Nephropathy is a medical term used to refer to disease or damage in the kidneys. A number of types of nephropathies can be seen in medical treatment, and there are a range of causes and treatments for conditions which involve the kidneys. Untreated, nephropathy can become extremely serious, because functioning kidneys are critical to overall health.
The kidneys act as one of the filtration systems in the body, expressing undesirable substances and retaining useful ones in addition to maintaining normal blood pressure levels. They also produce urine, a fluid which is used to express substances which are not needed by the body. When the kidneys are damaged, the lack of filtration can make people extremely sick. People may develop nephritis, an inflammation of the kidneys, and this can progress to a full-blown nephropathy.
In some cases, a nephropathy is congenital, caused by a genetic problem which interferes with kidney function. Many congenital forms of nephropathy involve enzyme deficiencies which make it difficult for the body to process certain compounds. People can also acquire disease or damage through the use of certain drugs or lead exposure. Nephropathy is a very common complication of diabetes, resulting from damage to the kidneys caused by high blood sugar, and people with high blood pressure can also develop nephropathy.
One common form of nephropathy is Berger's disease, also known as IgA nephropathy, in which an antibody known as IgA builds up in the kidneys, impairing kidney function and causing an inflammation of some of the structures inside the kidneys. Conditions which involve the kidneys can be diagnosed through samples of blood and urine, along with biopsies, ultrasounds, and other studies which are designed to open a window into the functions of the body.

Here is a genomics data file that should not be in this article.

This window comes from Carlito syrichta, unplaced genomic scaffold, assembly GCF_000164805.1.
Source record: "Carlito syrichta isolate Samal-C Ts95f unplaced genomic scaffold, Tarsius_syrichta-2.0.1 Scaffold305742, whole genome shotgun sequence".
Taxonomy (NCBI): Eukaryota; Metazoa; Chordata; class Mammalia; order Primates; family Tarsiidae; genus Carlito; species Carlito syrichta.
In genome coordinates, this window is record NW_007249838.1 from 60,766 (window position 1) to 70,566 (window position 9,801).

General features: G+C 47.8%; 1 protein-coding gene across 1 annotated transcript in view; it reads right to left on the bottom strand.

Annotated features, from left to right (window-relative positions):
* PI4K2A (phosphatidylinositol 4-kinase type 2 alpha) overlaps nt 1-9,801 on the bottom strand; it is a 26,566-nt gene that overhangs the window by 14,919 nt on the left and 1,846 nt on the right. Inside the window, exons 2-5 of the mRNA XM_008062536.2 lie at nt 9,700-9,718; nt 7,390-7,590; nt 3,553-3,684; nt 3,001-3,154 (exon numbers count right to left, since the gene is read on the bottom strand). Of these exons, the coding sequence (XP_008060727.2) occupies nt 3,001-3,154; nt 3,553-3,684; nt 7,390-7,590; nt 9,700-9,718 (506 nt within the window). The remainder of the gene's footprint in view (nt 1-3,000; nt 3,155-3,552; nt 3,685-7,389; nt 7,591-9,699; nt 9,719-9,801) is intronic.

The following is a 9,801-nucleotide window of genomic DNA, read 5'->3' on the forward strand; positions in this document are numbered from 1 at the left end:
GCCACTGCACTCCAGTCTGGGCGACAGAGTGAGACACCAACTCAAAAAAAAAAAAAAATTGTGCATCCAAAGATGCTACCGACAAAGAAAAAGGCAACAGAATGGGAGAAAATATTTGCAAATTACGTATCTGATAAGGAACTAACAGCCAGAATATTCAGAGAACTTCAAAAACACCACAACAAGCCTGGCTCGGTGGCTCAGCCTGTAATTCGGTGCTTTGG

Treatments focus on determining the cause of the nephropathy and treating it. If the kidneys are overloaded with something the body cannot process, dialysis may be used to replace the filtration normally performed by the kidneys. In extreme cases, kidney transplant is a treatment option for people with kidneys which are so damaged that independent recovery is unlikely.
Someone with a kidney problem can develop difficulty urinating, along with urinary incontinence, bloody urine, edema, changes in blood pressure, nausea, weakness, fatigue, and protein in the urine. It is important to seek treatment for symptoms, especially for people at risk of developing kidney disease, because the earlier medical intervention takes place, the better the prognosis.